A destination appears to be nearer if we have an idea where we are in the whole travel route. And even if it’s really far, at least knowing the remaining distance for the travel makes the entire thing manageable. As a kid I rarely pester my parents with “are we there yet” questions. I was more interested in looking at the kilometer markers found at the side of the road.
What’s the significance of a marker, the round silver top of which resembles the NBA Championship trophy? Let’s see. People don’t know it exists. I’ve been looking for it and haven’t found it for the longest. Not until today. It just sits beside the road and we don’t see it.
Why is the Kilometer Zero significant? No profound reason, really, except that it’s a reference point of kilometer markers you find in any Philippine national highway. It’s like the Milliarium Aureum of ancient Rome that survives to this day — “all roads were considered to begin from this monument and all distances in the Roman Empire were measured relative to that point.”
A kilometer marker was placed smack right in front of our old house, so I was aware of its existence at an early age. I started asking questions about the meaning of the figures on that marker. It’s usually made of cement, spaced one kilometer apart, that reflects a few important details (it’s different from the markers of the Death March).
One, it has 2 or 3 letters which designates the next town. Two, immediately under the letters is a number, which designates the remaining distance (in kilometers) to the next town. It’s like a countdown. We love countdowns, from the New Year, the most embarrassing moments on TV, and what-have-you.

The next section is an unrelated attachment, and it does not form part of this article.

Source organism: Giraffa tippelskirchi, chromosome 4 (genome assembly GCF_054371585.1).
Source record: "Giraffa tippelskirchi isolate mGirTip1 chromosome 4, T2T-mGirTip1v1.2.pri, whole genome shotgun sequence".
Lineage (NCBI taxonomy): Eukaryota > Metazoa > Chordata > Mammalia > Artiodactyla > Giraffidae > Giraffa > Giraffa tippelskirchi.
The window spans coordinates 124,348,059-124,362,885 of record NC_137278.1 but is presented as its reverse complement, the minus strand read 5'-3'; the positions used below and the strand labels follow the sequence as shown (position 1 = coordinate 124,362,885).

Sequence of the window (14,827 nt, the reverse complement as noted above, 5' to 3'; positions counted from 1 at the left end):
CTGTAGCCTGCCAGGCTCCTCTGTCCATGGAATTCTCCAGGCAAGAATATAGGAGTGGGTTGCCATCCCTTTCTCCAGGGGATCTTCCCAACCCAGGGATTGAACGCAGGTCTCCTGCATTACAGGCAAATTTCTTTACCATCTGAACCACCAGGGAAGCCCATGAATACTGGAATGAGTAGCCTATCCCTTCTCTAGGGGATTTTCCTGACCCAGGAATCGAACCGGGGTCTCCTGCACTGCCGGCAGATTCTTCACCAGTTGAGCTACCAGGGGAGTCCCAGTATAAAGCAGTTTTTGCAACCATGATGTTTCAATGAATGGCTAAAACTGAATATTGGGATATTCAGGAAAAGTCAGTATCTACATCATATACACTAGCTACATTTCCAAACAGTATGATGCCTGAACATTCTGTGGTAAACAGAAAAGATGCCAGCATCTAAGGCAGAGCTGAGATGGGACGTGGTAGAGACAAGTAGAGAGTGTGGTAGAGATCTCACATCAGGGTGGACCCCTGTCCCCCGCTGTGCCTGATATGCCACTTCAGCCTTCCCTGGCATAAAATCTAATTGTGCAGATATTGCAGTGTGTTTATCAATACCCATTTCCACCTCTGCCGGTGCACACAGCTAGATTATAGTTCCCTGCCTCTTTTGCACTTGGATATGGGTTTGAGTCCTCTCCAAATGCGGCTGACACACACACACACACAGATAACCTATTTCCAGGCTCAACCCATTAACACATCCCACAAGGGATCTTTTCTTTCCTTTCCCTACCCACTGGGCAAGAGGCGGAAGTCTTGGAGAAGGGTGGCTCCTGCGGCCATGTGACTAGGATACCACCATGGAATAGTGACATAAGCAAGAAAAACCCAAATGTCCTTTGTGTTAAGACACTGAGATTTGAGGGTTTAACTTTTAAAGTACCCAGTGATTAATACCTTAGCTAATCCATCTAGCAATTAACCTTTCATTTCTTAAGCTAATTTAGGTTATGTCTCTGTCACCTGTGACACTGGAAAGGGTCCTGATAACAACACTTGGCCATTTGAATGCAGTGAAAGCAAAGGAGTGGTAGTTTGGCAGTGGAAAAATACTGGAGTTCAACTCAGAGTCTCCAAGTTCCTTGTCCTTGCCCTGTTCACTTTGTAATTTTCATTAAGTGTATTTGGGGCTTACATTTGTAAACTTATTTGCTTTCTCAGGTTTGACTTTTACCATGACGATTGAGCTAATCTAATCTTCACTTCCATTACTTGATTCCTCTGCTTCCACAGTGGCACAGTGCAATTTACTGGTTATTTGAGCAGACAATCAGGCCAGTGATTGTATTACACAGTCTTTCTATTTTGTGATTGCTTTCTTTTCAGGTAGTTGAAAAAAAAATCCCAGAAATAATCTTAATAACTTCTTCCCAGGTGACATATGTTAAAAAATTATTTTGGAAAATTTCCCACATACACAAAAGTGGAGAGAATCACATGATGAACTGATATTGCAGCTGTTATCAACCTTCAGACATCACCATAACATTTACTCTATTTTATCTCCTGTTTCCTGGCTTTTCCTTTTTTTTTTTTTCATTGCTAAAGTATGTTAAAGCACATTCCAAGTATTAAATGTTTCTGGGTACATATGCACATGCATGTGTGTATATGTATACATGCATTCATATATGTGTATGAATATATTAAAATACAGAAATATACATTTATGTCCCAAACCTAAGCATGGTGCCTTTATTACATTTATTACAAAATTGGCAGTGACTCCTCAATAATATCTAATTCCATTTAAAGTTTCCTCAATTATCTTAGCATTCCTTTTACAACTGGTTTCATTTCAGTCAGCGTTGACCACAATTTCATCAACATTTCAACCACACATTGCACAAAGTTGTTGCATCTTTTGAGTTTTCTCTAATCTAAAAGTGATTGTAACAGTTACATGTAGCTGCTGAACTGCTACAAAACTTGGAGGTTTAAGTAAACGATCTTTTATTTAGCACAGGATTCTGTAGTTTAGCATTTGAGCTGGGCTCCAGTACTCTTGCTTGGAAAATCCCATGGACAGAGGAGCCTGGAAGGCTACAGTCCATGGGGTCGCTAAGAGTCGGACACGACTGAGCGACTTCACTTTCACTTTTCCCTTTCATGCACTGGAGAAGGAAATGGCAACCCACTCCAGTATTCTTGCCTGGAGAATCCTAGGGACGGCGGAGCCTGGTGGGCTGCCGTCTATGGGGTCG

The third detail is a number at the top of the marker, usually in the thousands. This number was a mystery to me back then. Someone explained that it’s the distance in kilometers from Manila. There’s a “Km 0” in Manila, I was told. The urge to look for Km. 0 stayed with me through the years.
I learned it’s somewhere in Luneta Park. We’ve been to the Manila Ocean Park and the Quirino Grandstand, which is just across the Luneta Park. The other end of Luneta Park is the Manila Post Office. As mentioned somewhere in this blog, I usually pass by Luneta but didn’t have the time (and interest) to stop.
When I finally had the opportunity to stop and visit Luneta today, in search for that marker while my wife finished her grocery shopping, I was surprised to discover that Kilometer 0 is just standing at the south-bound side of Roxas Boulevard (that’s going to the U.S. Embassy or PICC if you’re coming from the Manila Hotel or the Port Area; Roxas Boulevard sandwiched by the Luneta Park and the Quirino Grandstand). It’s right there all along, at the side of the road, straight across the Rizal Monument.
It’s in plain sight and for years I didn’t see it. I’ve finally found it. Now I can sleep (ok, that’s too much, but I’m glad I’ve finally found it).